Oh-oh! The dreaded i-word starts attaching itself to Obama
We have already seen Peak Obama; from here on, it's going to get rougher and rougher for Barack Obama. Even worse, the one word he must fear the most has just been uttered by a man regarded as a bit of a truth-teller among liberal elites.
Joe Klein, the celebrated author "Anonymous," who wrote the best selling, truth-telling book Primary Colors about the 1992 primary campaign that brought us President Bill Clinton, has made it ok for liberals to apply the word "incompetence" to the Obama administration. This represents something of a breakthrough. Until now, it has been taboo to suggest that the first black president could be anything other than fully qualified and capable of his job. Obama has met his image Waterloo with Obamacare.
The problem Klein sees is that:
...we are now seeing weekly examples of this Administration's inability to govern. Just a few weeks ago, I reported on the failure of the Department of Defense and Veterans Affairs to come up with a unified electronic health care records system. There has also been the studied inattention to the myriad ineffective job-training programs scattered through the bureaucracy. There have been the oblique and belated efforts to reform Head Start, a $7 billion program that a study conducted by its own bureaucracy - the Department of Health and Human Services - has found nearly worthless. The list is endless. (snip)
...as a Democrat - as someone who believes in activist government - he has a vested interest in seeing that federal programs actually work efficiently. I don't see much evidence that this is anywhere near the top of his priorities.
One thing is clear: Obamacare will fail if he doesn't start paying more attention to the details of implementation, if he doesn't start demanding action. And, in a larger sense, the notion of activist government will be in peril.
My colleague Silvio Canto correctly forecasts today, based on the same Klein article in the Time Magazine website, that Democrats are going to start bailing out on Obamacare, taking it apart, but by bit, as they just did with the repeal of the medical device tax.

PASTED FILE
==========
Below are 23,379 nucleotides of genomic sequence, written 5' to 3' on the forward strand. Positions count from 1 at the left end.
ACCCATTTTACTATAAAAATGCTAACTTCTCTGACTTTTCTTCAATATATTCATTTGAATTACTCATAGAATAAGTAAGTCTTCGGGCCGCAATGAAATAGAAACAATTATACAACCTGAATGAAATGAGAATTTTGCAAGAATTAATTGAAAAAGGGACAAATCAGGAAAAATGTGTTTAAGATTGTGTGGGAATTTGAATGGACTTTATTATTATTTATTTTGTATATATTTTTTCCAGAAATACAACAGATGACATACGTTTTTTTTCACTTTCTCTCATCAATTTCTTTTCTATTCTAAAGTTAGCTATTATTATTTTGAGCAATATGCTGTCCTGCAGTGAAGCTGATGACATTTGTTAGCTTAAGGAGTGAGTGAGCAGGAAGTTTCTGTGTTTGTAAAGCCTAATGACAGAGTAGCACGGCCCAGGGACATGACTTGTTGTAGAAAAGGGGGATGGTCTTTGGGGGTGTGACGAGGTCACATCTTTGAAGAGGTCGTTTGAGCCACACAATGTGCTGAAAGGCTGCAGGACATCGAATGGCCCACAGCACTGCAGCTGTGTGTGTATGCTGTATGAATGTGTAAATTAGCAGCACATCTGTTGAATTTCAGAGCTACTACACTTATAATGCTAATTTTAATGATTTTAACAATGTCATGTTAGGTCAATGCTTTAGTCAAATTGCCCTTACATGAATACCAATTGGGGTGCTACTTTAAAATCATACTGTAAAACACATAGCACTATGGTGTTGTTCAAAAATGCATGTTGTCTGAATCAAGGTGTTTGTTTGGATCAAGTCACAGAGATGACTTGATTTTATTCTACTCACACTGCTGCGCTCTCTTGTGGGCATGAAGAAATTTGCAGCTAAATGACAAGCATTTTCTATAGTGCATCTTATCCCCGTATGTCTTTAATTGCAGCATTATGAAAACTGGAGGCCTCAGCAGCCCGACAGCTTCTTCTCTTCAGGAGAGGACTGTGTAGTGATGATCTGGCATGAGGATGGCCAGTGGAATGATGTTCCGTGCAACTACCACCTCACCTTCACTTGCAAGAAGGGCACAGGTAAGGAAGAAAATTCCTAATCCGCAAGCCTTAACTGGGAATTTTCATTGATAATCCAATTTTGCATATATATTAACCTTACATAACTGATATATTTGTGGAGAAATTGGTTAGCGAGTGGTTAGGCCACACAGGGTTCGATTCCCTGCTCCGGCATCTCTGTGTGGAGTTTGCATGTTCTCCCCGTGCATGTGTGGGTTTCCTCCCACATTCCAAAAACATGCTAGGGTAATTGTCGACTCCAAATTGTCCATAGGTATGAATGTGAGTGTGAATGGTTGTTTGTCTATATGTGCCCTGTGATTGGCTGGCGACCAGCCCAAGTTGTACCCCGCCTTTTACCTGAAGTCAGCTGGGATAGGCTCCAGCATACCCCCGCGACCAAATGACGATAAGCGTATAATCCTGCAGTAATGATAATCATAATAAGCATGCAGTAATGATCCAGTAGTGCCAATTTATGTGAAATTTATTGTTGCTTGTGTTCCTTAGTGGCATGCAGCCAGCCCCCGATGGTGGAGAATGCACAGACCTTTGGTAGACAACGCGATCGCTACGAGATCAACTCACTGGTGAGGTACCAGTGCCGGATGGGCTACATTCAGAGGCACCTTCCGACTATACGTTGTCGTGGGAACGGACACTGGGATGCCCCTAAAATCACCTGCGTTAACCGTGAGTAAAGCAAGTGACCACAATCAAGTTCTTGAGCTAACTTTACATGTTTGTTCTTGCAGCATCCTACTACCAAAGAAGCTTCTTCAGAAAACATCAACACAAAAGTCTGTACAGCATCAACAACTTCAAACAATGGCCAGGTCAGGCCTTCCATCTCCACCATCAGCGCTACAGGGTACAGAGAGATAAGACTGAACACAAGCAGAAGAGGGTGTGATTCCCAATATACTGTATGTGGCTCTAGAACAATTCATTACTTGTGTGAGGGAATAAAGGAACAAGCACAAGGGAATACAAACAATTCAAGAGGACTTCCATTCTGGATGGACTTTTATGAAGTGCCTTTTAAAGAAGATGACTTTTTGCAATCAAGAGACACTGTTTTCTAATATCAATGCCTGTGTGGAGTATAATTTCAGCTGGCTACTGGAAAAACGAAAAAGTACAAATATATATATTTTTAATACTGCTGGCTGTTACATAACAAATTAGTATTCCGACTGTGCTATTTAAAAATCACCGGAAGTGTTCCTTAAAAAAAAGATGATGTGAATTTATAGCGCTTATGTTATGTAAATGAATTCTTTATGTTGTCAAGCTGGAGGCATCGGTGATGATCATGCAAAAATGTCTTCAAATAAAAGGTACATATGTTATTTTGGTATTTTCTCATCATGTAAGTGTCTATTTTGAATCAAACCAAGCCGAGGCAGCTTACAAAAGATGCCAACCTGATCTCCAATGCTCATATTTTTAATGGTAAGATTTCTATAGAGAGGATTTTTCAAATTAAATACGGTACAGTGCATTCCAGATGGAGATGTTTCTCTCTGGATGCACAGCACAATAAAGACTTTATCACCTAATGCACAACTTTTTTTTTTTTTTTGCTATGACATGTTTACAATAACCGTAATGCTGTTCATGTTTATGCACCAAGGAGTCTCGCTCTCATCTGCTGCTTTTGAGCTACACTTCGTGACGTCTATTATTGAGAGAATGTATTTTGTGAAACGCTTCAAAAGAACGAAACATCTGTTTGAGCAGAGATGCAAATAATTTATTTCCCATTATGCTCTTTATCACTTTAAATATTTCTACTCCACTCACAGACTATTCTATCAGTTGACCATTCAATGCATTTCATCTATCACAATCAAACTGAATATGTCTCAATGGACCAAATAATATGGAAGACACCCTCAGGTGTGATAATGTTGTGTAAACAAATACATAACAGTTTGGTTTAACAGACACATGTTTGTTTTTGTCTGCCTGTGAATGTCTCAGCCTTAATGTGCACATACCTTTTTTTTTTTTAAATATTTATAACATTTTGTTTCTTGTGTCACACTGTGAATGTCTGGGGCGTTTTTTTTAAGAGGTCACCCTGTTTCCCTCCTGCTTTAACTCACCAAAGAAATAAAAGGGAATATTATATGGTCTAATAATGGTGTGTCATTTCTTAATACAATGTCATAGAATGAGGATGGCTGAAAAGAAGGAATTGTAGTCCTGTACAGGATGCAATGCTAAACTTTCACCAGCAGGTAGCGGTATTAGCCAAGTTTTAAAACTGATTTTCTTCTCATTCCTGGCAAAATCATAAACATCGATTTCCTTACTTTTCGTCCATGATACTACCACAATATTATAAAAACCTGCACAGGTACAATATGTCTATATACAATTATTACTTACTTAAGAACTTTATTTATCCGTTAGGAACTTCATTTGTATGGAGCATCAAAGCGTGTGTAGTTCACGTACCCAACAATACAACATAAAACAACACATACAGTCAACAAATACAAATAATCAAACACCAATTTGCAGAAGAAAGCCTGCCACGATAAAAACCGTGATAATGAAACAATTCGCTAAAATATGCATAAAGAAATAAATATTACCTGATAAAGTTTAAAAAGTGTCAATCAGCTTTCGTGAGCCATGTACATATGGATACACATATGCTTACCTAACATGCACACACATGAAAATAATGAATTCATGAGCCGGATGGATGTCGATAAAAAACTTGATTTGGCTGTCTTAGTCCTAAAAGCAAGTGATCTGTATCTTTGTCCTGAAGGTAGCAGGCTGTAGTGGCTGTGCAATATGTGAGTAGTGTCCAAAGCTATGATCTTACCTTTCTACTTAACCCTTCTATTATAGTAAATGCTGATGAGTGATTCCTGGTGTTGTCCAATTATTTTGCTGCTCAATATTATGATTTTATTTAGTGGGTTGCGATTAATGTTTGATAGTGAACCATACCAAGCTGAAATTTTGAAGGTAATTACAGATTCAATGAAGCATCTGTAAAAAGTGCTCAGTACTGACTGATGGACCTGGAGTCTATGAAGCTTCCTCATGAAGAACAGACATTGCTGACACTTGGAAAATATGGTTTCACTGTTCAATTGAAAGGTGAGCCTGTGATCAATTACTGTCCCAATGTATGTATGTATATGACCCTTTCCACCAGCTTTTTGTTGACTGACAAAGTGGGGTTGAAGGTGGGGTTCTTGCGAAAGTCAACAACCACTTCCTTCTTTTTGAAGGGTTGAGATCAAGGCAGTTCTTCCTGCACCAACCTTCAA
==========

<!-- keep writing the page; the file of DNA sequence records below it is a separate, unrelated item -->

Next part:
But I am concerned here with the broad and fuzzy conception of Obama in the heads of voters who are dissatisfied with the results of his stewardship but still tell pollsters they approve of him. They are bonded to him emotionally, and may be reluctant to turn against him. That's why the I word is so dangerous. One can still like someone without thinking they deserve support once the reluctant conclusion has been reached: likable, but over his head.
Coincidentally, a trivial incident on a basketball court has taken on mythological dimensions in the media -- his two-for twenty-two "off day" at the basketball court.
Of course, everyone has an off day in the real world. But basketball has been a central part of the Obama Legend, proving he is a manly man, a participant in the African American male culture, despite having played at Punahou in Honolulu. And he was supposed to be supremely competent. So much so that he publicly dissed that Irish guy, Bill O'Reilly, over his presumed athletic superiority:
Missing 20 out of 22 is an emperor has no clothes moment when it comes to Obama boasts. Taken by itself, it is not a huge deal. But it is also a brick in the wall, an image that lurks in the back of the collective brain of the public. This guy promises much more he can deliver. In fact, it looks like he talks up a storm but he can't deliver.
Spread the word.